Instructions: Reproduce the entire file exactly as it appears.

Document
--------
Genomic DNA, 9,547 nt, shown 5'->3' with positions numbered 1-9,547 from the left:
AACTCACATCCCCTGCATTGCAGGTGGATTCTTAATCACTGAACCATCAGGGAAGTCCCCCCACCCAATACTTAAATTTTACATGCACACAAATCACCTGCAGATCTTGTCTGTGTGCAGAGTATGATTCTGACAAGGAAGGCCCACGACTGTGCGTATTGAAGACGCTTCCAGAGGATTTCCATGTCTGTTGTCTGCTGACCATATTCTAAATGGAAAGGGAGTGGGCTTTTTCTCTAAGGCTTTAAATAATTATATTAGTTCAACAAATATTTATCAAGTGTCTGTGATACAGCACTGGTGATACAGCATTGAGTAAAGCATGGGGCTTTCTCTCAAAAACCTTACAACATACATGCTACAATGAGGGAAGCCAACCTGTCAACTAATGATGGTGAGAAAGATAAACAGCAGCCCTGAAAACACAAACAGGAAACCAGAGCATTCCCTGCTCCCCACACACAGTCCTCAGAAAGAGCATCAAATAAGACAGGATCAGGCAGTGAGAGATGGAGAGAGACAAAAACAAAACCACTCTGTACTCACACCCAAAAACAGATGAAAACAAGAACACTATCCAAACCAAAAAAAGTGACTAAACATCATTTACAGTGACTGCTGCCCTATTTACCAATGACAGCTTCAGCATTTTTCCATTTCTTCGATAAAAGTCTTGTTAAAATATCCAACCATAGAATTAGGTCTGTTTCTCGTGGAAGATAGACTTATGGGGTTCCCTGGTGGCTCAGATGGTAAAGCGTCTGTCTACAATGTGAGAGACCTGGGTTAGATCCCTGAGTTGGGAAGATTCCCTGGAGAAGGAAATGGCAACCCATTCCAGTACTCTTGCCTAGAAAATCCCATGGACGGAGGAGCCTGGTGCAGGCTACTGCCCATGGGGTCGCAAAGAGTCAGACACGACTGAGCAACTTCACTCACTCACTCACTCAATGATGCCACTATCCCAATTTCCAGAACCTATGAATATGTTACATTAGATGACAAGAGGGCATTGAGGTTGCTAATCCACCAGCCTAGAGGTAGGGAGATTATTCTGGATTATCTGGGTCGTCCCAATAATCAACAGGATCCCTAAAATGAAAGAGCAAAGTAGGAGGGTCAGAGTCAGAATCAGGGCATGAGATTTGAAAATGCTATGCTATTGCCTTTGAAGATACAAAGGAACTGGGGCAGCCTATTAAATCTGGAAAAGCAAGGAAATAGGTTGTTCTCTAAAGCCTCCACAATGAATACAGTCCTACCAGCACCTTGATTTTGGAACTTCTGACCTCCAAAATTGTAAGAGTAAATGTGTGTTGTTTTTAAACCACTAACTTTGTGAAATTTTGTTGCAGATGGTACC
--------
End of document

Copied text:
Genomic DNA, 9,547 nt, shown 5'->3' with positions numbered 1-9,547 from the left:
AACTCACATCCCCTGCATTGCAGGTGGATTCTTAATCACTGAACCATCAGGGAAGTCCCCCCACCCAATACTTAAATTTTACATGCACACAAATCACCTGCAGATCTTGTCTGTGTGCAGAGTATGATTCTGACAAGGAAGGCCCACGACTGTGCGTATTGAAGACGCTTCCAGAGGATTTCCATGTCTGTTGTCTGCTGACCATATTCTAAATGGAAAGGGAGTGGGCTTTTTCTCTAAGGCTTTAAATAATTATATTAGTTCAACAAATATTTATCAAGTGTCTGTGATACAGCACTGGTGATACAGCATTGAGTAAAGCATGGGGCTTTCTCTCAAAAACCTTACAACATACATGCTACAATGAGGGAAGCCAACCTGTCAACTAATGATGGTGAGAAAGATAAACAGCAGCCCTGAAAACACAAACAGGAAACCAGAGCATTCCCTGCTCCCCACACACAGTCCTCAGAAAGAGCATCAAATAAGACAGGATCAGGCAGTGAGAGATGGAGAGAGACAAAAACAAAACCACTCTGTACTCACACCCAAAAACAGATGAAAACAAGAACACTATCCAAACCAAAAAAAGTGACTAAACATCATTTACAGTGACTGCTGCCCTATTTACCAATGACAGCTTCAGCATTTTTCCATTTCTTCGATAAAAGTCTTGTTAAAATATCCAACCATAGAATTAGGTCTGTTTCTCGTGGAAGATAGACTTATGGGGTTCCCTGGTGGCTCAGATGGTAAAGCGTCTGTCTACAATGTGAGAGACCTGGGTTAGATCCCTGAGTTGGGAAGATTCCCTGGAGAAGGAAATGGCAACCCATTCCAGTACTCTTGCCTAGAAAATCCCATGGACGGAGGAGCCTGGTGCAGGCTACTGCCCATGGGGTCGCAAAGAGTCAGACACGACTGAGCAACTTCACTCACTCACTCACTCAATGATGCCACTATCCCAATTTCCAGAACCTATGAATATGTTACATTAGATGACAAGAGGGCATTGAGGTTGCTAATCCACCAGCCTAGAGGTAGGGAGATTATTCTGGATTATCTGGGTCGTCCCAATAATCAACAGGATCCCTAAAATGAAAGAGCAAAGTAGGAGGGTCAGAGTCAGAATCAGGGCATGAGATTTGAAAATGCTATGCTATTGCCTTTGAAGATACAAAGGAACTGGGGCAGCCTATTAAATCTGGAAAAGCAAGGAAATAGGTTGTTCTCTAAAGCCTCCACAATGAATACAGTCCTACCAGCACCTTGATTTTGGAACTTCTGACCTCCAAAATTGTAAGAGTAAATGTGTGTTGTTTTTAAACCACTAACTTTGTGAAATTTTGTTGCAGATGGTACC